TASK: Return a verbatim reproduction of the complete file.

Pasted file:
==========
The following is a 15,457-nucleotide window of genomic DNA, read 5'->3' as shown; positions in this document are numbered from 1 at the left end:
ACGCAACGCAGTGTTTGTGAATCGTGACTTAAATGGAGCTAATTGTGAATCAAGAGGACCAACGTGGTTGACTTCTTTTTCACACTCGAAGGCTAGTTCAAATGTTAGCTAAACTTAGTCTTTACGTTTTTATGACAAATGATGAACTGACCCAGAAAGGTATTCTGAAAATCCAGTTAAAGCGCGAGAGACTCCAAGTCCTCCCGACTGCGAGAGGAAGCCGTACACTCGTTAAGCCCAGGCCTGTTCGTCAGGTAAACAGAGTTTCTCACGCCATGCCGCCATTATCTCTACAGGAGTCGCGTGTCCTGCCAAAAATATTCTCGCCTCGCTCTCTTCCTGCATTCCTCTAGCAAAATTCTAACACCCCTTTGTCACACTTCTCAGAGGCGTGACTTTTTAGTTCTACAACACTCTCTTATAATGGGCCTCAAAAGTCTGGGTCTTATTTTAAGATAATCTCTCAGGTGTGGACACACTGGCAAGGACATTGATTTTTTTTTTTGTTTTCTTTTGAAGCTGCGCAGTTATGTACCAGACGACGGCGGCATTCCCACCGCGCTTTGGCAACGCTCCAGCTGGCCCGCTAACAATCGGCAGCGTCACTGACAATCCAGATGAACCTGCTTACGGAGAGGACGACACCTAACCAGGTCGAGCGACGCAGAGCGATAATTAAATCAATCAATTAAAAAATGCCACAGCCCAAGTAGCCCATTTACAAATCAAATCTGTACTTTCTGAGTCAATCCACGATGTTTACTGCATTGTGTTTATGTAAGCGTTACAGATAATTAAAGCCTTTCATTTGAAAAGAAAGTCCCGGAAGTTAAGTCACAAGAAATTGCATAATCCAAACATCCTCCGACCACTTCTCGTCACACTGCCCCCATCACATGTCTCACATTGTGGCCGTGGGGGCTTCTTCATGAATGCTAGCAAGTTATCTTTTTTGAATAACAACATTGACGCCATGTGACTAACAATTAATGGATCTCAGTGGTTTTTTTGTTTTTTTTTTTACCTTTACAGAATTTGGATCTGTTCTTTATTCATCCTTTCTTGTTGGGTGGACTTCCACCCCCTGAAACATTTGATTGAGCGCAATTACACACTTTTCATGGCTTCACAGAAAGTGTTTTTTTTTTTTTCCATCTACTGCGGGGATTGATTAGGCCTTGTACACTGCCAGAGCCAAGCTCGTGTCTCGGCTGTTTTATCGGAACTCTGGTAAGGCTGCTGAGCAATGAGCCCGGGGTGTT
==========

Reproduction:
The following is a 15,457-nucleotide window of genomic DNA, read 5'->3' as shown; positions in this document are numbered from 1 at the left end:
ACGCAACGCAGTGTTTGTGAATCGTGACTTAAATGGAGCTAATTGTGAATCAAGAGGACCAACGTGGTTGACTTCTTTTTCACACTCGAAGGCTAGTTCAAATGTTAGCTAAACTTAGTCTTTACGTTTTTATGACAAATGATGAACTGACCCAGAAAGGTATTCTGAAAATCCAGTTAAAGCGCGAGAGACTCCAAGTCCTCCCGACTGCGAGAGGAAGCCGTACACTCGTTAAGCCCAGGCCTGTTCGTCAGGTAAACAGAGTTTCTCACGCCATGCCGCCATTATCTCTACAGGAGTCGCGTGTCCTGCCAAAAATATTCTCGCCTCGCTCTCTTCCTGCATTCCTCTAGCAAAATTCTAACACCCCTTTGTCACACTTCTCAGAGGCGTGACTTTTTAGTTCTACAACACTCTCTTATAATGGGCCTCAAAAGTCTGGGTCTTATTTTAAGATAATCTCTCAGGTGTGGACACACTGGCAAGGACATTGATTTTTTTTTTTGTTTTCTTTTGAAGCTGCGCAGTTATGTACCAGACGACGGCGGCATTCCCACCGCGCTTTGGCAACGCTCCAGCTGGCCCGCTAACAATCGGCAGCGTCACTGACAATCCAGATGAACCTGCTTACGGAGAGGACGACACCTAACCAGGTCGAGCGACGCAGAGCGATAATTAAATCAATCAATTAAAAAATGCCACAGCCCAAGTAGCCCATTTACAAATCAAATCTGTACTTTCTGAGTCAATCCACGATGTTTACTGCATTGTGTTTATGTAAGCGTTACAGATAATTAAAGCCTTTCATTTGAAAAGAAAGTCCCGGAAGTTAAGTCACAAGAAATTGCATAATCCAAACATCCTCCGACCACTTCTCGTCACACTGCCCCCATCACATGTCTCACATTGTGGCCGTGGGGGCTTCTTCATGAATGCTAGCAAGTTATCTTTTTTGAATAACAACATTGACGCCATGTGACTAACAATTAATGGATCTCAGTGGTTTTTTTGTTTTTTTTTTTACCTTTACAGAATTTGGATCTGTTCTTTATTCATCCTTTCTTGTTGGGTGGACTTCCACCCCCTGAAACATTTGATTGAGCGCAATTACACACTTTTCATGGCTTCACAGAAAGTGTTTTTTTTTTTTTCCATCTACTGCGGGGATTGATTAGGCCTTGTACACTGCCAGAGCCAAGCTCGTGTCTCGGCTGTTTTATCGGAACTCTGGTAAGGCTGCTGAGCAATGAGCCCGGGGTGTT